So many tickets have been sold, in fact, that the Summit has reached its maximum capacity under current COVID-19 restrictions. Unless those restrictions are eased, no more tickets can be made available to attend in person at the Ron Pearson Center in West Des Moines on July 17.

But if you don’t have YOUR tickets yet, don’t fret. You can still purchase a livestream ticket, at a reduced price, to watch from the comfort of your own living room!

Register here to watch The Family Leadership Summit livestream on July 17!

Best of all, this means you no longer have to be in Des Moines on the 17th to join us at the Summit … and neither do your friends! Make sure to share this livestream opportunity to join the Summit of a lifetime with your friends and family, no matter where they live!

States find unexpected partner in COVID response: Churches

Overburdened government agencies in several states found an unexpected partner in formulating their COVID-19 response, thanks in part to a unique model of church-government cooperation that began only a few years ago in Iowa.

In 2017, Iowa’s The FAMiLY Leader launched “The Daniel Initiative,” or TDI, which partners with Christian organizations in other states to create independent, statewide, church networks. These “Church Ambassador Networks,” in turn, work to build personal relationships with and minister to local government officials. Today, the Daniel Initiative is in more than 10 states, from New Hampshire to Texas.

These networks have already blessed many government officials and churches, but when COVID hit, the networks became an unexpected and crucial part of several states’ response to the virus crisis.

“We just got thrown into COVID crisis mode,” muses Kurt Weaver of the Pennsylvania Family Institute. “Who knew the Church Ambassador Network would be connecting the Church with elected officials for just such a time as this?”

In Pennsylvania, Ohio, Minnesota, Indiana, Iowa, and more, TDI-linked Christian policy organizations suddenly found themselves a conduit between churches looking for COVID guidelines for the thousands of people in their congregations and state governments needing to spread guidelines to thousands of people quickly. In some states, government agencies also discovered that the thousands of ready volunteers in the churches could become part of providing tangible assistance to communities in need.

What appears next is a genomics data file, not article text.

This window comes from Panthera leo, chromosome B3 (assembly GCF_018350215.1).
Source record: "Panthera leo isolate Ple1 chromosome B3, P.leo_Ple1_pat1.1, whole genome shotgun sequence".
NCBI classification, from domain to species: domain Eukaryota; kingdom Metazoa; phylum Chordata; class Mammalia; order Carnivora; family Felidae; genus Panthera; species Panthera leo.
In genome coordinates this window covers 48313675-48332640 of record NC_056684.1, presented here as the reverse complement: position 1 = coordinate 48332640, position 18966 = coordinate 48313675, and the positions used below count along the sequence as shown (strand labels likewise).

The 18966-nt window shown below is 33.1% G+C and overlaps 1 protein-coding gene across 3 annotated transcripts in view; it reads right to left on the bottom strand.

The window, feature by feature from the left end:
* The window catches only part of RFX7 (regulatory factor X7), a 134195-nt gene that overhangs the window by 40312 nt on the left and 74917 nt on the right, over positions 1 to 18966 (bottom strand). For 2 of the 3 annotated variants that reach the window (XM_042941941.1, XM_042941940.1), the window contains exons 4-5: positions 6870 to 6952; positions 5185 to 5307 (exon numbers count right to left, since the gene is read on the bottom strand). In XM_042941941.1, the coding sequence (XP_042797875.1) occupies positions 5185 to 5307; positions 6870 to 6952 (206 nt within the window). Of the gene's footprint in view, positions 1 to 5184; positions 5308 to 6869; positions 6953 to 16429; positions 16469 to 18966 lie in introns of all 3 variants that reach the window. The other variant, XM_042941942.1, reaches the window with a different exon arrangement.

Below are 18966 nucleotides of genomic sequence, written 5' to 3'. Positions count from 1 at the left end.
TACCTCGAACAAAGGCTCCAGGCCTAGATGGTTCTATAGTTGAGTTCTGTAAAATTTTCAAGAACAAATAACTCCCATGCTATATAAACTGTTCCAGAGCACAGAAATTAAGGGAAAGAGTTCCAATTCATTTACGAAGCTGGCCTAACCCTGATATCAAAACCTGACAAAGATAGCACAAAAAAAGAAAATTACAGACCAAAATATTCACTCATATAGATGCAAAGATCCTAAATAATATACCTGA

“The Church might be the largest untapped volunteer base in Minnesota,” explains Jeff Evans, the Church Ambassador Network director for the Minnesota Family Council.

Evans is the only faith leader serving on the Minnesota Food Insecurity Task Force. Evans was invited to join the task force by the Democrat state administration because he offers something CEOs and government officials lack: connection with Christian churches across the entire state.

These connections continue to grow and deepen as Jeff hosts video calls between pastors and legislators around the state, including phone calls with non-Christian legislators.

After offering to pray for a legislator last week, Evans recalls, “She got real quiet and said, ‘No one’s ever asked to pray for me before.’”

Evans has hosted over 30 such video calls with hundreds of pastors since the pandemic started.


Minnesota is not the only place where engagement with the Church has provided unexpected entrée. The Pennsylvania Family Institute, or PFI, organized three calls with Pennsylvania Secretary of Health Dr. Rachel Levine, a key figure in an administration generally hostile to PFI’s policy goals.

“We overwhelmed their conference call system,” laughs Weaver. “We had to do two calls back-to-back.”

Their first call with Sec. Levine had over 1300 pastors participate, and their most recent had around 850.